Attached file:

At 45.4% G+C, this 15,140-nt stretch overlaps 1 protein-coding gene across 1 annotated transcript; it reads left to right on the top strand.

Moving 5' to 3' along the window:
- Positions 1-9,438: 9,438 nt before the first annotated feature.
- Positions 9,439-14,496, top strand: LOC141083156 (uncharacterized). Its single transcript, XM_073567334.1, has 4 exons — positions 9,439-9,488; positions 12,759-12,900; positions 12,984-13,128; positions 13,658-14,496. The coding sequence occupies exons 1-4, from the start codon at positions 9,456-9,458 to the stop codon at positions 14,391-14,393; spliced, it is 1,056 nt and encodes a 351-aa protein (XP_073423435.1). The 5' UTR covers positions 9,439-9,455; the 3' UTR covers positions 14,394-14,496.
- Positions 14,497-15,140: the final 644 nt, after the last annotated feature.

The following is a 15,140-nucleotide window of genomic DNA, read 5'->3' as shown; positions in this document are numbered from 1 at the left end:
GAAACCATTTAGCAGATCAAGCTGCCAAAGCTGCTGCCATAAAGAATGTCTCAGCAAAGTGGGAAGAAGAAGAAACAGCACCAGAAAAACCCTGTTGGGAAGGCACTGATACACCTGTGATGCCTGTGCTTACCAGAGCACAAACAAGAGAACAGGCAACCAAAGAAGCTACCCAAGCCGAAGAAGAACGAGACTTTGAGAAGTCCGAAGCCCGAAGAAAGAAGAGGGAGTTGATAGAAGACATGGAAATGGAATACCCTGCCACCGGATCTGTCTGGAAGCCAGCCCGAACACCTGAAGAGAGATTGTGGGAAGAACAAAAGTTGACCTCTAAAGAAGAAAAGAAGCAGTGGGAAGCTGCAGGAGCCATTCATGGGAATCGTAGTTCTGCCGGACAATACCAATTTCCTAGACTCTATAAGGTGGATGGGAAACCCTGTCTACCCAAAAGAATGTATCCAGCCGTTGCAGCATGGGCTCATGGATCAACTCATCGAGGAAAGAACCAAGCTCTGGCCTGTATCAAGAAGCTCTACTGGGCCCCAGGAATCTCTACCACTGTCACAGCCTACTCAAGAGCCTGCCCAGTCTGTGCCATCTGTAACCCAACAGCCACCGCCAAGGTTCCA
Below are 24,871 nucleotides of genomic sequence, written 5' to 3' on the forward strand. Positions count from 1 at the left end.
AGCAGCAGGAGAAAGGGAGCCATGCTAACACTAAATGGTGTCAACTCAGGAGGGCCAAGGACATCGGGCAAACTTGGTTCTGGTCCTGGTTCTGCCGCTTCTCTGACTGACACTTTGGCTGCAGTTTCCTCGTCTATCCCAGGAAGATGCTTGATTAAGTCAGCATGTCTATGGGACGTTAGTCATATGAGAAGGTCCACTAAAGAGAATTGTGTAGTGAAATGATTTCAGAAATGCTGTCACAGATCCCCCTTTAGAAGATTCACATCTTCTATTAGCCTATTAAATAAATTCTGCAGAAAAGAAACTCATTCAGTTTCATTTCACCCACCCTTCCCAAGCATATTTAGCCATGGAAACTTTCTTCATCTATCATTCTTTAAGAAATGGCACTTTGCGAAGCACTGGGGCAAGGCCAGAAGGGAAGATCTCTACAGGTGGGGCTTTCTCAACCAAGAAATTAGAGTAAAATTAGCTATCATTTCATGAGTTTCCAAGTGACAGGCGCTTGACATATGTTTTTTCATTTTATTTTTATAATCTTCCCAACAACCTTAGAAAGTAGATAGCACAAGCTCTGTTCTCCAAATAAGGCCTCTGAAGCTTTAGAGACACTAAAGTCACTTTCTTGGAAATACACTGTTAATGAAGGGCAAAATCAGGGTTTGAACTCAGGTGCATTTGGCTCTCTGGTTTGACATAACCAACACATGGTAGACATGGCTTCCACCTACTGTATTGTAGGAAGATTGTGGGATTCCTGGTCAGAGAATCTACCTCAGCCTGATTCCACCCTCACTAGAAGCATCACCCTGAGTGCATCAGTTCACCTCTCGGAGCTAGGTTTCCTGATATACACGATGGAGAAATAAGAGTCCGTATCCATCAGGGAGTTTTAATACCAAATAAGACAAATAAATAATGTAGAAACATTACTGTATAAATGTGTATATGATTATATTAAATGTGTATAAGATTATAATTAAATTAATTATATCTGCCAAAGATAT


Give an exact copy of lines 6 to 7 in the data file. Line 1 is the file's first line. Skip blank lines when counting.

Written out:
The following is a 15,140-nucleotide window of genomic DNA, read 5'->3' as shown; positions in this document are numbered from 1 at the left end:
GAAACCATTTAGCAGATCAAGCTGCCAAAGCTGCTGCCATAAAGAATGTCTCAGCAAAGTGGGAAGAAGAAGAAACAGCACCAGAAAAACCCTGTTGGGAAGGCACTGATACACCTGTGATGCCTGTGCTTACCAGAGCACAAACAAGAGAACAGGCAACCAAAGAAGCTACCCAAGCCGAAGAAGAACGAGACTTTGAGAAGTCCGAAGCCCGAAGAAAGAAGAGGGAGTTGATAGAAGACATGGAAATGGAATACCCTGCCACCGGATCTGTCTGGAAGCCAGCCCGAACACCTGAAGAGAGATTGTGGGAAGAACAAAAGTTGACCTCTAAAGAAGAAAAGAAGCAGTGGGAAGCTGCAGGAGCCATTCATGGGAATCGTAGTTCTGCCGGACAATACCAATTTCCTAGACTCTATAAGGTGGATGGGAAACCCTGTCTACCCAAAAGAATGTATCCAGCCGTTGCAGCATGGGCTCATGGATCAACTCATCGAGGAAAGAACCAAGCTCTGGCCTGTATCAAGAAGCTCTACTGGGCCCCAGGAATCTCTACCACTGTCACAGCCTACTCAAGAGCCTGCCCAGTCTGTGCCATCTGTAACCCAACAGCCACCGCCAAGGTTCCA